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Murray admits ‘this may be the last time’ after Davis Cup exit

Andy Murray loved playing in front of the Glasgow Davis Cup crowd for what he admitted was his last time.

A dead rubber against low-ranked Kazakh Dmitry Popko after Britain’s disappointing exit was far from the 35-year-old’s most important game in the competition, but a nearly full house at the Emirates Arena still enthusiastically cheered him on to a 6-4 6-3 win.

Murray has won 32 of his 35 Davis Cup singles matches, the most famous being the eight he played to lead Great Britain to the title in 2015, with the matches against the United States and Australia in Glasgow as well as many others over the past decade and one helped.

He said: “I found it difficult at first. It’s just hard to know how to play emotionally because you can’t fake it. I wanted to win today but if I lose it doesn’t really matter. That’s what I love about sports.

“But it was great. They did an amazing job today. It was the busiest all week. I’m glad I got to come out and play in front of them. This might be the last time whether I play here or whether I play for Great Britain in front of such a crowd.

“If this is the last time, it’s amazing what they’ve done for our team. The crowd in a lot of our games made a big difference. They were some of the best memories I had on a tennis court.

“I’m sad that we may not have the opportunity to play here again, but we could also be back here in February potentially. We’ll just have to wait and see.”

Murray waved to the crowd at the end and later admitted he didn’t realize until late in the game that it could be the end of an era.

“I only thought about it going 5-2 today in the second set,” he said. “I didn’t think about it until the weekend or during the doubles matches or whatever. I kind of realized that while I was playing the game.

“I felt it a bit at the end. I kinda lost my focus and felt a little emotional about it.”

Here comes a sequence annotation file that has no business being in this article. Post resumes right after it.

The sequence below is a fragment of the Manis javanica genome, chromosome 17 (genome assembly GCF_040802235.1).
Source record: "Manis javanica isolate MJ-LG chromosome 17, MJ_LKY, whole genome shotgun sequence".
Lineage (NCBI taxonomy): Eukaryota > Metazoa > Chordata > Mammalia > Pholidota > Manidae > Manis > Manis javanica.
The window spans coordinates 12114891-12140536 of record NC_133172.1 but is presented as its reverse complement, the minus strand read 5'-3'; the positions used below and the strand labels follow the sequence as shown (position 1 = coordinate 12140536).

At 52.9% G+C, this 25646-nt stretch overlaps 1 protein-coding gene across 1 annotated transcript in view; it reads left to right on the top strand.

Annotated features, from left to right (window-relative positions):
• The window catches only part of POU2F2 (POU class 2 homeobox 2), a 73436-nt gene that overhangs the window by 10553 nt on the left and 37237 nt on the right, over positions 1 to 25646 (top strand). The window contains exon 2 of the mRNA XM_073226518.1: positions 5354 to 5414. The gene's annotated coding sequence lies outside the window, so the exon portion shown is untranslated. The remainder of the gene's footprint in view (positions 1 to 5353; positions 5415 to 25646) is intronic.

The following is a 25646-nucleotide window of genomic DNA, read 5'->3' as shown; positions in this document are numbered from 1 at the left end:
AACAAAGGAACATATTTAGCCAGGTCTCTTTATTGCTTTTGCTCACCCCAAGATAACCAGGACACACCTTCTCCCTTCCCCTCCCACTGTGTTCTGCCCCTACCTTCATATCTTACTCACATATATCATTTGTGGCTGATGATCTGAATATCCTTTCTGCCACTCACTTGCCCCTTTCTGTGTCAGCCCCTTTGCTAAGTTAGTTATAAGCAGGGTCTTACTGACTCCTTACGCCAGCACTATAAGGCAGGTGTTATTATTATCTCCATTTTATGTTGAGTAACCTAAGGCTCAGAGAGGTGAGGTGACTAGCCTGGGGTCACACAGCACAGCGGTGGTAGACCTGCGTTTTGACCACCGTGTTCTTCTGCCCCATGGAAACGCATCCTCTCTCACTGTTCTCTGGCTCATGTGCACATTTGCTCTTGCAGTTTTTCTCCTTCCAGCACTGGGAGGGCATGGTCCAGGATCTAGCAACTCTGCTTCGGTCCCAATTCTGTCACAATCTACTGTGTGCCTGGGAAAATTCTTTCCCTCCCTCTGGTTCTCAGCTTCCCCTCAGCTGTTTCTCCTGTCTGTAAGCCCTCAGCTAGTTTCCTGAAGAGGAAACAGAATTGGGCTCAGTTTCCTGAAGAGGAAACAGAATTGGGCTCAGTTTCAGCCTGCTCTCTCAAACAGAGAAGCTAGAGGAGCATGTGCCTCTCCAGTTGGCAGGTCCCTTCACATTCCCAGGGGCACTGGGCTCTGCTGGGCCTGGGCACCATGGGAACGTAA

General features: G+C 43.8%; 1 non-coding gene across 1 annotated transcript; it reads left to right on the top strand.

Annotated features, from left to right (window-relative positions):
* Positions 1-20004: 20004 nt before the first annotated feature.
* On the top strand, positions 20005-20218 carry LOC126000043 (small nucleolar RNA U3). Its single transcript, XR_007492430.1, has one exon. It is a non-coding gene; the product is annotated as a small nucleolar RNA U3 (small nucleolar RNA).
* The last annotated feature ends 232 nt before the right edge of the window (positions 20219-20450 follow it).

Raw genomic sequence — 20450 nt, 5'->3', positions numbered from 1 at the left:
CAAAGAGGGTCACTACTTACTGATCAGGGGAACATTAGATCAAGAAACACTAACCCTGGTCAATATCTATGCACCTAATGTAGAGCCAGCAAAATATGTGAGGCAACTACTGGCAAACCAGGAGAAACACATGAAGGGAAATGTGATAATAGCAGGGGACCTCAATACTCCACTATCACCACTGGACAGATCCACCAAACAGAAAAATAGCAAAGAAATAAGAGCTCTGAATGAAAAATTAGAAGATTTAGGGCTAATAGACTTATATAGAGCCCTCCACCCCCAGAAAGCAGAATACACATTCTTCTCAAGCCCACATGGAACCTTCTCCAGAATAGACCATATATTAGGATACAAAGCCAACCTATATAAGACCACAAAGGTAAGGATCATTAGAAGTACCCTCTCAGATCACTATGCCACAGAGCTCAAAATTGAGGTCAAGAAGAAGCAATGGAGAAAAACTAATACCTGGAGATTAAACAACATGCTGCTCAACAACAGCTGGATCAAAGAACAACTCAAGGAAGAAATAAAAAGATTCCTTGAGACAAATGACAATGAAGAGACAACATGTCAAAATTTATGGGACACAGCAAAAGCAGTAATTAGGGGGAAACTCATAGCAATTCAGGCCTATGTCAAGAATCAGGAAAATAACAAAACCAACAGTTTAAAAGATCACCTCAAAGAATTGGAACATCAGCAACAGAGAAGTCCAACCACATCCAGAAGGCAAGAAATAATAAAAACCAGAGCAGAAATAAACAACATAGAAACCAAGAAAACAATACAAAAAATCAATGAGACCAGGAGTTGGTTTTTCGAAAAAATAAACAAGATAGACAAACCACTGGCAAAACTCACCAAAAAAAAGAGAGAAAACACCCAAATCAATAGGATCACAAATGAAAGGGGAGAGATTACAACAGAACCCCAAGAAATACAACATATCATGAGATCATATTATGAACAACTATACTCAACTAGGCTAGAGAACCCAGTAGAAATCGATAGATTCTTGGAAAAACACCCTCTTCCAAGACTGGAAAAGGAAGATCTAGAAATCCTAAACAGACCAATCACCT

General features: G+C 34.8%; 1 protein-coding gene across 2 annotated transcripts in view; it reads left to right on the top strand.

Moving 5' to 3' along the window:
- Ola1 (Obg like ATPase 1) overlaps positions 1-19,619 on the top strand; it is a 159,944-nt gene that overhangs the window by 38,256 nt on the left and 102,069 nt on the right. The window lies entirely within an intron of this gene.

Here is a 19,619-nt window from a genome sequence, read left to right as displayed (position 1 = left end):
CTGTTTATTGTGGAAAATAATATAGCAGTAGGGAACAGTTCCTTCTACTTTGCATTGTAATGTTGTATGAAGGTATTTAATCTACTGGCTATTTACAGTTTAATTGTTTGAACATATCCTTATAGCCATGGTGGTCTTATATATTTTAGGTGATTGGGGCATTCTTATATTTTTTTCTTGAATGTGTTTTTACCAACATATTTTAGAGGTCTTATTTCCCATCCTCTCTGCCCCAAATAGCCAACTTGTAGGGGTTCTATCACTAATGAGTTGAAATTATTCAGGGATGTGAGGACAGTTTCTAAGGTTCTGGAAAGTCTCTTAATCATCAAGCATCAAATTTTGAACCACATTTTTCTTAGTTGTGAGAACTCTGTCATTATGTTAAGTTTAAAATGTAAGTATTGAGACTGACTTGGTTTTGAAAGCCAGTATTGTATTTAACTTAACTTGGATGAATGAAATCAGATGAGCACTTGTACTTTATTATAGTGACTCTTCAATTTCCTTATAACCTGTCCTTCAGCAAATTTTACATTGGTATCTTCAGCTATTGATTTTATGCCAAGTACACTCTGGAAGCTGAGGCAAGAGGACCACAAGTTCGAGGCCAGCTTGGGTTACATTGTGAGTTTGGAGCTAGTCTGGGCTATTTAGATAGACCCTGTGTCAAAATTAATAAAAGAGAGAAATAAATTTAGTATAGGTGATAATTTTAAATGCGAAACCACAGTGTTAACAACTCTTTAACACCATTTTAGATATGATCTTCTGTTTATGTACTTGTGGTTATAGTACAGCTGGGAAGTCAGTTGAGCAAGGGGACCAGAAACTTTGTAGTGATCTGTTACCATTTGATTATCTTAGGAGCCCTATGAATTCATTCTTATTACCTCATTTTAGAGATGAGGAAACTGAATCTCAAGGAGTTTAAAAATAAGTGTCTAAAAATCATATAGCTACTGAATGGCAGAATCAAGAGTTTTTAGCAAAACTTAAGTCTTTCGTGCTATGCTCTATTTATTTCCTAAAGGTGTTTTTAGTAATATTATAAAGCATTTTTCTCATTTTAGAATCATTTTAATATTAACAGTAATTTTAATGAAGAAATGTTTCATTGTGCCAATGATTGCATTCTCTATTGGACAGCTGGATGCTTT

It seems unlikely that captain Leon Smith will stay with Joe Salisbury and Murray as a first-choice doubles pair after two costly, albeit close, defeats to the United States and the Netherlands, who qualified for the knockout stages. in November at the expense of Great Britain.

Jack Draper, 20, who missed this week through injury, will be pushing hard to make his debut next time Britain play the Davis Cup, while Cameron Norrie and Dan Evans are both fine ahead of Murray in the standings.

Britain are set to host the group stage of the final again next year, though probably not in Glasgow, but, barring another wild card, they would have to win a play-off in early 2023 to retain that role.

Having cut and changed the format since 2018, when Gerard Pique’s Kosmos group took over the management of the competition following a huge investment, they seem to have settled on a group stage contested in four cities in September, followed by a week of eight-team finals in November.

Poor crowds for fixtures not involving home teams remain a problem, while matches in Hamburg were generally not well catered for, but organizers said they were happy with the current set-up and announced that more than 100,000 people were present at the four sites.

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